Prothena’s AL amyloidosis project NEOD001 is undoubtedly dead. The question now is whether its failure is bad news for the company’s remaining pipeline assets, which also rely on targeting misfolded proteins (see table below).
The fact that one of Prothena’s most significant investors, Neil Woodford, has rushed to the group’s defence might provide little comfort to its backers, as his involvement in biotechs is now seen by some as the kiss of death. Despite his protests about Prothena’s remaining attractions, investors piled out of the company today, sending its stock down 69% this morning.
Celgene, which signed up three of Prothena’s preclinical assets last month for a cool $150m up front, is no doubt kicking itself that it did not wait a few more weeks and save itself some money (Amid mounting questions, Celgene keeps spending, March 21, 2018). Still, at least these projects, which take aim at tau, TDP-43 and an undisclosed target in neurodegeneration, are still standing, something that cannot be said for NEOD001.
Prothena’s lead candidate is heading for the scrapheap after the failure of the phase IIb Pronto trial in AL amyloidosis, which prompted the discontinuation of its phase III study, Vital, on the advice of an independent data monitoring committee. EvaluatePharma sellside consensus had forecast 2022 NEOD001 sales of $436m.
Prothena’s next most-advanced candidate, PRX002, has no forecasts attached, and in any case most of any proceeds from this project will go to Prothena’s partner Roche under a 70/30 US profit split arrangement.
The Pasadena trial of PRX002, which is being led by Roche, has a primary completion date of March 2020, according to Clinicaltrials.gov.
|NEOD001||AL amyloidosis||Phase II failed||Pronto, NCT02632786; Vital, NCT02312206|
|PRX002*||Parkinson's disease||Phase II||Pasadena, NCT03100149|
|PRX004||ATTR amyloidosis||Phase I "imminent"||NCT03336580|
|Tau**||Various incl Alzheimer's||Discovery||-|
|TDP-43**||ALS, frontotemporal dementia||Discovery||-|
|*Partnered with Roche; **partnered with Celgene. Source: company website.|
Meanwhile, Prothena has a wholly owned project, PRX004, which is due to start phase I soon in the increasingly competitive field of hereditary amyloidosis. The rest of its projects are still at the discovery stage.
Prothena executives, speaking on a conference call today, were adamant that NEOD001’s failure would not have a knock-on effect on its pipeline, particularly PRX004.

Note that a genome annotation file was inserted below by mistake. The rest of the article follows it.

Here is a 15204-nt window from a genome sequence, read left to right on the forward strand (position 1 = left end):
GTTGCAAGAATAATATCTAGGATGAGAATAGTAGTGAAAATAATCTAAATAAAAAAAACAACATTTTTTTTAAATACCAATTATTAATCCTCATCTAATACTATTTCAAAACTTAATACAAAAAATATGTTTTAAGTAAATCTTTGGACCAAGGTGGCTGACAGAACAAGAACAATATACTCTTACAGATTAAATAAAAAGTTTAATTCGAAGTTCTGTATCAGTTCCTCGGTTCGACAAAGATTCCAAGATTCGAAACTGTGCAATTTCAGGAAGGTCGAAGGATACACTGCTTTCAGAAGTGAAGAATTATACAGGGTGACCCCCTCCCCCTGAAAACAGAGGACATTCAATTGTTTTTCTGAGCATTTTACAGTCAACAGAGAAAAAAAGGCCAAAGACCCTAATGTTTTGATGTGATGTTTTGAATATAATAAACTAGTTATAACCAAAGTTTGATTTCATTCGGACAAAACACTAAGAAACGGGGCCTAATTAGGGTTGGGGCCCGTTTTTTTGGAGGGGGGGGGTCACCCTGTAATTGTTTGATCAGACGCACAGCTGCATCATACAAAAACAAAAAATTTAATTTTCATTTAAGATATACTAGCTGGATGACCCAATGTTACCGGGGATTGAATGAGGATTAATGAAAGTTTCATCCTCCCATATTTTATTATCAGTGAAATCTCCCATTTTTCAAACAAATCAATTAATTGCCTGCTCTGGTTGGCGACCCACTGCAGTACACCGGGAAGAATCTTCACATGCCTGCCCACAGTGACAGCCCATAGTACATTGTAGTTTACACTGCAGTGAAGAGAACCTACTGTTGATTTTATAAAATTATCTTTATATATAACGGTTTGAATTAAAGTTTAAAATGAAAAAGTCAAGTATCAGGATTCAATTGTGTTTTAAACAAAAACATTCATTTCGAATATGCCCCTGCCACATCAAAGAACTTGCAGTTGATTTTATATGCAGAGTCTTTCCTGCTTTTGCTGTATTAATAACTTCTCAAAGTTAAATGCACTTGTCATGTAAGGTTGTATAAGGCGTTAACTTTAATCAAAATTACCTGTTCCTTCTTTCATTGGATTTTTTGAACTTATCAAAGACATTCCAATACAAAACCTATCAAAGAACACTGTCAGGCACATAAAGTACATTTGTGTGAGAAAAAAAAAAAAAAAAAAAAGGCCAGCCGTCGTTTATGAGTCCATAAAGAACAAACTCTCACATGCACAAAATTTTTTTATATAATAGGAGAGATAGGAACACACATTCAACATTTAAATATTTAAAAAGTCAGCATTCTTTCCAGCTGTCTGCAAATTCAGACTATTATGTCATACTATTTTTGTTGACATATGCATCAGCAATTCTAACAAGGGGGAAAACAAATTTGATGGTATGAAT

The group’s chief scientific officer, Wagner Zago, pointed out that amyloid diseases were “caused by different proteins that aggregate differently and cause pathology in different ways”. Still, with results some way off, it will be a while before this is put to the test.
What next for Woodford?
NEOD001’s failure will be particularly hard for Mr Woodford’s biotech fund, Woodford Patient Capital Trust (WPCT). Even before today’s blow-up the fund was nursing heavy losses from ill-chosen investments like Northwest Biotherapeutics and Circassia, and it came bottom of all biotech-focused investment trusts last year.
But Mr Woodford had spoken out in Prothena’s defence even as other investors abandoned the stock after delays in trial readouts and the untimely resignation of Prothena’s chief medical officer. That Celgene was willing to do a deal with Prothena worth $150m up front, albeit not for NEOD001, but before the Vital and Pronto readouts, suggested that Mr Woodford might have been vindicated.
Today it is back to business as usual for WPCT, with a video on the investor’s website showing Mr Woodford, once hailed as one of the UK’s top investment gurus, bemoaning the Pronto failure as “a surprise”. In its mid-2017 report WPCT reported that Prothena comprised 14.3% of the assets it held.
It is not clear what happened to WPCT’s stake when the Celgene deal was done in March, but the share price surge might have provided an excellent opportunity to start selling it down. That said, in today’s video Mr Woodford insisted: “We will remain supporters of this business.”
WPCT’s Prothena stake had been built up at an average price of around $40 per share, and Mr Woodford separately held Prothena via other investment vehicles. After today’s collapse, which saw Prothena hit lows of $12, it is hard not to see the Pronto failure as a disaster for the company and for Mr Woodford alike.